Filter results by

Z-Wave

ARTIK 530, 710, and 1020 development boards support use of Z-Wave® through a USB-based controller. Here we will describe the procedure using one such device, the Z-Stick Gen5, from Aeotec. Other similar devices may be available that give comparable results.


Aeotec
Z-Stick Gen5
Documentation Archive
Host Software

The removable USB approach is almost a necessity due to the nature of Z-Wave: the controller needs to be portable so that it can be placed near each device to be included in the network. The dongle-type solution allows the system to meet this requirement, regardless of whether the ARTIK-based product is portable or stationary.

  • Plugged into ARTIK host USB port: Acts as a serially-connected Z-Wave modem; controller software running on the ARTIK processor sends commands and data to the modem, and receives/manages incoming events and data.

  • Detached: Acts as a self-powered mobile Z-Wave network manager, with the ability to include or delete Z-Wave end devices.

For the host controller software, we'll be using the openzwave platform. It includes an example program called MinOZW that reads in the device information collected in the Z-Stick device and then monitors and reports on activity on the network.

MinOZW is not a complete automation solution; you need to develop your own code to customize it to your application. Various GUI-based automation management software solutions are available; some are discussed at the Host Software link noted above.

Installing Driver Programs

openzwave software is available to drive the Z-Wave component. With it you can scan the Z-Wave network for connected devices and send basic commands.

Before installing the software, run the following command to install the libudev.h headers (part of the pre-installed systemd package in the Linux version used on ARTIK).

dnf install systemd-devel

You can then run the main installation and follow the openzwave instructions for integrating Z-Wave components into your code.

To install from source files:

  1. Download UNIX source (rev. 1.4.0 or newer - we'll show 1.4.0 instructions here): http://old.openzwave.com/downloads/

  2. Copy the file to /usr/local/lib

  3. Uncompress using tar -zxvf openzwave-1.4.0

  4. Change to the newly created directory, such as cd openzwave-1.4.0

  5. Type make to build

  6. Type make install to finish the installation.

The driver programs and the MinOZW test program are now available under this directory.

Creating Z-Wave Network

The Z-Stick USB device collects and maintains all network device information. Follow the Aeotec Z-Stick instructions to include each of your Z-Wave end devices.

Running Test Program

To run the MinOZW example program:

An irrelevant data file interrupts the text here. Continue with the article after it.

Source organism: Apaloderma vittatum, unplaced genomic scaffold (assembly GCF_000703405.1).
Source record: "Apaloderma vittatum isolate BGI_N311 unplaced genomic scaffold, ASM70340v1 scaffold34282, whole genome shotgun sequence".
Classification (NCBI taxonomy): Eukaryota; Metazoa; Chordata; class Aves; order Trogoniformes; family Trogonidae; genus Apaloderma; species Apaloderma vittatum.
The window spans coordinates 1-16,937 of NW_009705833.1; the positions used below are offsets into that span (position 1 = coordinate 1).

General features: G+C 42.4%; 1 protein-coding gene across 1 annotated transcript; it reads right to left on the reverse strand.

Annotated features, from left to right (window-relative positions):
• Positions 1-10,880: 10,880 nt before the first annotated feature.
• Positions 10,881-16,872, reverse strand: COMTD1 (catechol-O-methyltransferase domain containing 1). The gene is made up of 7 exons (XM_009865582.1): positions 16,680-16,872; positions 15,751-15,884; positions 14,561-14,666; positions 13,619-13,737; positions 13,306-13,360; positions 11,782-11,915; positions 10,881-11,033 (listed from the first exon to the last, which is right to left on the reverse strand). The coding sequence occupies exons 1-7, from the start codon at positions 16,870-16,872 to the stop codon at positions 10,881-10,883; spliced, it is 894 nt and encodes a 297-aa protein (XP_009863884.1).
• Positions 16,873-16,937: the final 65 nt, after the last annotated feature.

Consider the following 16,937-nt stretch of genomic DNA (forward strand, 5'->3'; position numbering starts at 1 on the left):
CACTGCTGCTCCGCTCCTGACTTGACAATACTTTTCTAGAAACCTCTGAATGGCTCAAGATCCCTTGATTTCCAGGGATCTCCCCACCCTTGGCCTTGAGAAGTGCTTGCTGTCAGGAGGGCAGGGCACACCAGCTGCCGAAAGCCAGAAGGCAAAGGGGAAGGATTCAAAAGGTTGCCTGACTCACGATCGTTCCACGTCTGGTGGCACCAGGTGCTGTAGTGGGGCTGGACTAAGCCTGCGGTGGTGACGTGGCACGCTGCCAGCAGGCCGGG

1. Plug your Z-Stick into one of the integrated USB host controller ports. (The ARTIK 520 does not have a USB host controller. Other ARTIK Linux systems have double-stacked type A receptacles.)

    If you get a message like this upon inserting the Z-Stick, you can safely ignore it:
       "This device cannot do calls on its own. It is not a modem."

  2. From within the same directory you created earlier, run
    ./MinOZW /dev/ttyACM0
    (or use ACM1 if you chose the second USB port).

You should see log output of various commands being sent to the controller along with the results. The program exits after a few minutes of inactivity, or you can hit Ctrl-C.

If you see "ERROR: Cannot open serial port /dev/tty…"
then the USB serial assignment you've made is incorrect or missing.

If you have included a report-capable device on the Z-Stick, you may see event messages from the device. This one from an Intermatic CA3750 Dual Contactor module indicates that the button on the contactor unit has been pushed to toggle it off.

2017-03-06 20:56:33.476 Info, Node002, Response RTT 107 Average Response RTT 101
2017-03-06 20:56:33.476 Info, Node002, Received a MultiInstanceEncap from node 2, instance 2, for Command Class COMMAND_CLASS_SWITCH_BINARY
2017-03-06 20:56:33.476 Info, Node002, Received SwitchBinary report from node 2: level=Off

On-Board Modem

The ARTIK 520 and 1020 development boards include a Z-Wave modem component for implementation of a Z-Wave network. However, a high level of commitment is required to use this circuit: to begin with, the modem requires firmware that is only available to purchasers of a Sigma Designs development kit, as listed in this note from Digi-Key.

For this reason, using a removable USB device ($25-$45) while doing initial prototyping is recommended. For a stationary (not portable) ARTIK-based end product, the removable-dongle approach may be best for the production solution as well.

Last updated on: